BLOG POST: The Impact of OCR’s New HIPAA Penalty Limits
Blog Post by Brian Selfridge, ITRM Partner at Meditology Services
A new structure for HIPAA violation Civil Monetary Penalties (CMP) was announced by the OCR on April 26, 2019. This change greatly reduces the financial risk of HIPAA breach violations for covered entities that can demonstrate updated security risk management plans, policies and procedures for sensitive patient data.
Key Changes in HIPAA/HITECH CMP Annual Limits
HHS released an important update that substantially reduces the annual limits for Civil Monetary Penalties (CMPs) for HIPAA violations.
Specifically, the following changes have been enacted for annual limitations for identical violations:
- Tier 1 - No Knowledge - Annual limit reduced from $1.5m to $25,000
- Tier 2 - Reasonable Cause - Annual limit reduced from $1.5m to $100,000
- Tier 3 - Willful Neglect - Corrected - Annual limit reduced from $1.5m to $250,000
- Tier 4 - Willful Neglect - Not Corrected - Annual limit unchanged at $1.5m
Historical Perspective on CMP Annual Penalty Structure
HIPAA was established in 1996, with an annual cap of $25K for all violations of an identical provision. Over the last two decades, the CMP limits have only been changed a few times. This latest change to annual CMP penalties is the first change in a decade.
Here is a timeline:
2009 Annual Limits (HITECH)
2009 Annual Limits (Updated)
The OCR expects to engage in future rulemaking to revise the penalty tiers in the current regulation to better reflect the text of the HITECH Act.
The Impact to Covered Entities
This change means that organizations that maintain robust and well-documented HIPAA compliance and risk management programs may have reduced financial exposure to civil monetary penalties from HHS/OCR. Maintaining appropriate documentation of compliance with key HIPAA Security Rule requirements including Risk Analysis and Risk Management provisions can help Covered Entities to avoid the fourth and highest-level of culpability for “Willful Neglect – Not Corrected”.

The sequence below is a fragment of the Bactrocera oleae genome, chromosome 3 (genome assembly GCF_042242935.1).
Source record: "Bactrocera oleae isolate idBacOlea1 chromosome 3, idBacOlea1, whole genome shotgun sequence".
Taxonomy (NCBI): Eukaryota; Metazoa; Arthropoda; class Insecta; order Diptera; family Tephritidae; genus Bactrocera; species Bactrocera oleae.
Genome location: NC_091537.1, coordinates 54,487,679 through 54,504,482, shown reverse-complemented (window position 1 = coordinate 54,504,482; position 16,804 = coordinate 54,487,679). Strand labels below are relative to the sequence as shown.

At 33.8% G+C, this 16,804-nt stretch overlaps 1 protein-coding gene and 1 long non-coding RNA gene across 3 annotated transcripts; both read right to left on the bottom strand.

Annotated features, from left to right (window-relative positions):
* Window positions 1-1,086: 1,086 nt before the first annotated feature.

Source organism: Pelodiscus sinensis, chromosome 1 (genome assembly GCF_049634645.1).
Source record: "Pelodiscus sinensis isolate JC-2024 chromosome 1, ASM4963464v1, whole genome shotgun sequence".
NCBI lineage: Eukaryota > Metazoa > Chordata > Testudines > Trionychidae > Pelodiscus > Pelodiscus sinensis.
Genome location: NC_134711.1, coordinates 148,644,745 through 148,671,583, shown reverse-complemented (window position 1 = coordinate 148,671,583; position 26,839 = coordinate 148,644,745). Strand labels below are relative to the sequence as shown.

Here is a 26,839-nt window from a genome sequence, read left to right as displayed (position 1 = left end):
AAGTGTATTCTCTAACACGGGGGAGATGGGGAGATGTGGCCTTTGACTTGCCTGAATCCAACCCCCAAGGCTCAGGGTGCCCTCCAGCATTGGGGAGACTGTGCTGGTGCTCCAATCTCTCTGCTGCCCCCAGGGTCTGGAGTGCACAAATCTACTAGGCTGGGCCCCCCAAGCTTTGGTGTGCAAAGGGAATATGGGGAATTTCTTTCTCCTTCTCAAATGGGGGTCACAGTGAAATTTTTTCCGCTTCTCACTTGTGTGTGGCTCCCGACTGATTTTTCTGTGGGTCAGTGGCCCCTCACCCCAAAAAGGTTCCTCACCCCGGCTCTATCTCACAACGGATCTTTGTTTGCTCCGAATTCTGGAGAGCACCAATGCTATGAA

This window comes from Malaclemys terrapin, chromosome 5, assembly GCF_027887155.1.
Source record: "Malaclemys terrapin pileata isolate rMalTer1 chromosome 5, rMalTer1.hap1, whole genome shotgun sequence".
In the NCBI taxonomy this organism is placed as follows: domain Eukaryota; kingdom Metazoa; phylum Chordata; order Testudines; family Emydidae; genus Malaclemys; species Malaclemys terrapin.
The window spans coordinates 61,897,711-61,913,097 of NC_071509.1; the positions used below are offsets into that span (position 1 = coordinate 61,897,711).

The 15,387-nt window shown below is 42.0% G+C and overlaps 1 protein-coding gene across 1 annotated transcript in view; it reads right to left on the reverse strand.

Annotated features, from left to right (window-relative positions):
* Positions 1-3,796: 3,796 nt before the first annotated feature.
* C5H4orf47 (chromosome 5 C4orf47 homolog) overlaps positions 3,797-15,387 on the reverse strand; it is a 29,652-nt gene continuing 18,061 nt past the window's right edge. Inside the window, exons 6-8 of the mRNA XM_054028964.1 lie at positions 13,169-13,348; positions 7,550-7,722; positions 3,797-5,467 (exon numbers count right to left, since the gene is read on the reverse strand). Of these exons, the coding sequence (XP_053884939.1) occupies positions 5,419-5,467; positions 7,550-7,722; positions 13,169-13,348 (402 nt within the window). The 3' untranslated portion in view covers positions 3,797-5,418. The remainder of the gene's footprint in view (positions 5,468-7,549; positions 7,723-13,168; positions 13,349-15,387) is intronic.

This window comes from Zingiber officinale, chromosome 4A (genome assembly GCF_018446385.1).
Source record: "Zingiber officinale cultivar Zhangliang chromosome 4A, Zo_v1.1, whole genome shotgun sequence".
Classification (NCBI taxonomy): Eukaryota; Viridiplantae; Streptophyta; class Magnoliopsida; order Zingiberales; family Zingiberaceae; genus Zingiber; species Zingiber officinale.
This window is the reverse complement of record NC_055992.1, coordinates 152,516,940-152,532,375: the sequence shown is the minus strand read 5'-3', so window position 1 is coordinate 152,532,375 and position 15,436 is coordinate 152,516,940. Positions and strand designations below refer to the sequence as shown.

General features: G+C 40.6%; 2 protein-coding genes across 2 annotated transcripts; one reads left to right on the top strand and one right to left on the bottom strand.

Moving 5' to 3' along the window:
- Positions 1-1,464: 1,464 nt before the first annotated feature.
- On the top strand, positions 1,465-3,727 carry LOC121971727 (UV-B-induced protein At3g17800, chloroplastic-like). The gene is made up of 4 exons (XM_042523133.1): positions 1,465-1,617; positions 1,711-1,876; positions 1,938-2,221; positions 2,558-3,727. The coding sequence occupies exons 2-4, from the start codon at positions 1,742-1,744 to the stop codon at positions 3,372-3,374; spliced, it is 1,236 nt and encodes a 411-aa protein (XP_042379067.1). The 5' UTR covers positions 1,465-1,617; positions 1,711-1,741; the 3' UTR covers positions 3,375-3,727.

Specifically, performing periodic (at least annual) security risk assessments and risk analysis on your organization’s information security policies, procedures and systems is a critical control to identify and prioritize control weaknesses. With proper prioritization and resource allocation, organizations can address these weaknesses and improve the posture of their security program and reduce the likelihood of “willful neglect”.
The use of risk analysis and risk management tools such as risk registers should also be built-in to your business processes. Risk registers provide a method of documenting each identifiable risk event or vulnerability point in the organization, including those with business associates. A regularly updated risk register provides the OCR with evidence a continual risk management program is in place and may help avoid the “not corrected” status associated with the $1.5m annual limit.
The OCR has said recently that its focus will be on auditing organizations that do not report any breaches. Thus, covered entities with the most robust and comprehensive breach detection practices built into their security program will fare well in this new environment. Using the approach of security risk assessment and analysis, risk registers and other risk management tools will help reduce an organization’s financial risk exposure. Read more about these approaches in our blog: Keeping Your Eyes Peeled to the OCR.
We are constantly monitoring changes in HIPAA interpretation and enforcement by the OCR. Our clients can learn about the latest developments from our Thought Leadership blog, webinars, white papers and speaking engagements.